Today, my nonverbal child became the disruption, the “Class Clown”!

Yup, you read that right.

As the class gathered on the carpet for quiet time, the teacher turned on some soft, relaxing music. All the kids sat quietly, Olivia included. When the entire room became somber and at ease; Olivia perked up and let out the biggest, most excited laugh; becoming giddy, knowing full well she was getting a rise out of her peers. She was being a typical four year old, who c’mon let’s be real…can’t sit longer than a flea on a hot shovel. 

I can’t help but be excited, to see what other ways, Olivia will teach us all about her.

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Sometimes I Just Don’t Know….

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Often times when things occur with Olivia, it is a difficult challenge to determine what exactly is the cause or symptom. Why? Because Olivia is nonverbal and due to lack of muscle control, is unable to use sign language or point. We have been working diligently the past year to teach her to communicate effectively, using an Eye Gaze Board. The board isn’t anything too technical.  It is made from plexiglass and has velcro strips adhered to the surface, so picture cards can be easily attached. The board is a great tool for giving Olivia opportunity to participate in decision making, such as choosing an activity like painting or reading, but I find it difficult to use when she is in pain or some other form of discomfort. Usually because of her demeanor in these circumstances, she can’t concentrate on anything but the pain at hand. We are then left with the infamous guessing game….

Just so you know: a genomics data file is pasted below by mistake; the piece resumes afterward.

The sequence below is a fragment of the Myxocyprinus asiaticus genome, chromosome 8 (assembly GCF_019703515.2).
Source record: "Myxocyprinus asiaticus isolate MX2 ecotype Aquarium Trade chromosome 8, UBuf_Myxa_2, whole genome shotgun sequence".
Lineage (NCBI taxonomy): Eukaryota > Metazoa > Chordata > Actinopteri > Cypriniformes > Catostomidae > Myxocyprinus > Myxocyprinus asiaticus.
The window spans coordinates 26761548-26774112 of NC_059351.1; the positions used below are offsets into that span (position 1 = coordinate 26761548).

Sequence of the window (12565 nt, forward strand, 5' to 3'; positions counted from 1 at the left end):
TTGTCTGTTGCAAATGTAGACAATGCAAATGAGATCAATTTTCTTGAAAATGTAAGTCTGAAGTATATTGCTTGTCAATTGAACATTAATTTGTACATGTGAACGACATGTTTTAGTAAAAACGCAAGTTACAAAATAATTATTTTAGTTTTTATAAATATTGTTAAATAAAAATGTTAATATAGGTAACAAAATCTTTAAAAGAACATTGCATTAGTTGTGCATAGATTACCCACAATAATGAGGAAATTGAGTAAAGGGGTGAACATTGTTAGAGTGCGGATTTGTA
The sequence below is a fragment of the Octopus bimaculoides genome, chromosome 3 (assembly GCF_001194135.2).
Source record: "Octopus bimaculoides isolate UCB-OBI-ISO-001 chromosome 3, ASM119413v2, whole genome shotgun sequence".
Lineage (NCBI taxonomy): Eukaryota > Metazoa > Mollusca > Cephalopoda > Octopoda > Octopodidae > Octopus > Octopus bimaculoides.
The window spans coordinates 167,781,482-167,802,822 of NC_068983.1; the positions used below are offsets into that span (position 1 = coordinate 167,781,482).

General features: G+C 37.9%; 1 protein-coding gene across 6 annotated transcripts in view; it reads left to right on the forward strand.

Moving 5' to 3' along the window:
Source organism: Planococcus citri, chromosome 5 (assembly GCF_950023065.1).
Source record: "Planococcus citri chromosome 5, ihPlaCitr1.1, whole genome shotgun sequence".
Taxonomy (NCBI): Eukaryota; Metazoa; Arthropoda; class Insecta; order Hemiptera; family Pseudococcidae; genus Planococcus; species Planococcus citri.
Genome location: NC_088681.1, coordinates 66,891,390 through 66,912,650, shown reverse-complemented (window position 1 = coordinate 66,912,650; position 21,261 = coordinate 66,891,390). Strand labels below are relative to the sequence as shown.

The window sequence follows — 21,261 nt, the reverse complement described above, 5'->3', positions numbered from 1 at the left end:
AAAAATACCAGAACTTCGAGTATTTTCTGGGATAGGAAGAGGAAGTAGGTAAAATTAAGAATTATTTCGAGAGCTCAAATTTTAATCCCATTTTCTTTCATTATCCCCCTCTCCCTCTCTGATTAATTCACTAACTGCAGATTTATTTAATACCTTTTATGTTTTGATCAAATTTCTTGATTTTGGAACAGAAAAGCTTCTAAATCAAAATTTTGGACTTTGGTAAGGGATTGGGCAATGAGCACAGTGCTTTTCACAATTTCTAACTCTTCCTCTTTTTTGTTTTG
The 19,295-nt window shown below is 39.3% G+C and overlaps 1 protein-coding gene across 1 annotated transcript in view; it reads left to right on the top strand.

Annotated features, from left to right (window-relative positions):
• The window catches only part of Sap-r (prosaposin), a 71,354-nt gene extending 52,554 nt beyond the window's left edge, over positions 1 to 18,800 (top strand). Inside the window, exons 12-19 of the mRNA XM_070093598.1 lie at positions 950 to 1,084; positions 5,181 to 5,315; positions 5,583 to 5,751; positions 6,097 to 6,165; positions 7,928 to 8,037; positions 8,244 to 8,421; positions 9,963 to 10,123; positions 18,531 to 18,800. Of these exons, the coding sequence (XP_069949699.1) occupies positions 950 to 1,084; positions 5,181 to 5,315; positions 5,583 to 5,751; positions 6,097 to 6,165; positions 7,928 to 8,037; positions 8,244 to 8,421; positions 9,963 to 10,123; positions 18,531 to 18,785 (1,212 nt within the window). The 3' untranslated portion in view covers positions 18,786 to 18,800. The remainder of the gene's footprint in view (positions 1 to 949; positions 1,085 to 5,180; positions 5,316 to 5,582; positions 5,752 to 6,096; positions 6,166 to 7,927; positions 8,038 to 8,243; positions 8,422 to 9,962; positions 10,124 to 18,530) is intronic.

There is no greater form of stress than to witness your child suffering from pain, and knowing they have absolutely no way of telling you where it hurts or how to make it stop. This past week has been an emotional rollercoaster,  watching Olivia struggle with eating and the struggle to keep it down to watching her try to deal with random spasms occurring, in what I think, was her hips or maybe her thighs. Many nights were spent either cleaning up vomit and changing bed sheets or performing stretches and warming heating pads to bring some relief to her.

Five nights have past and last night was the first time she slept through, peacefully. She awoke this morning bright eyed and ready to take on the world. These are the moments that set me spiraling because, as thrilled as I am that she is showing signs of improvement, I am still puzzled as to what was the cause. Virus? Or a product of Cerebral Palsy?

Cerebral Palsy…..

When Olivia is at her healthiest, I often forget that CP is a part of her. I can’t help it. I get caught up in her laughter and contagious smile or how she can be oh so impish when playing with her brother and sister. I hate how reality jolts us back into perspective; robbing us of that beautiful peace of mind.

This is the unfair reality that tugs at my heart strings.

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Words Not Spoken

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Olivia has never said the word, “Mama” or spoke the words, “I love you”.  My daughter is nonverbal, but she does not lack communication.

Even though none of these words have ever passed over her lips, my heart heard and felt each and every one. 

You see, her eyes communicate every emotion, every thought, every word.

It is true when they say, “the eyes are the windows to our souls”.  Every time I look into those awesome blues, I see love, joy, and wonderment for the world around her.

She portrays more in a single glance, then I ever could in a thousand words.

I don’t know if her speech will ever develop,  it’s something only time will tell.  However, I do know this…”Optimism is the faith that leads to achievement.  Nothing can be done without hope and confidence” ~Helen Keller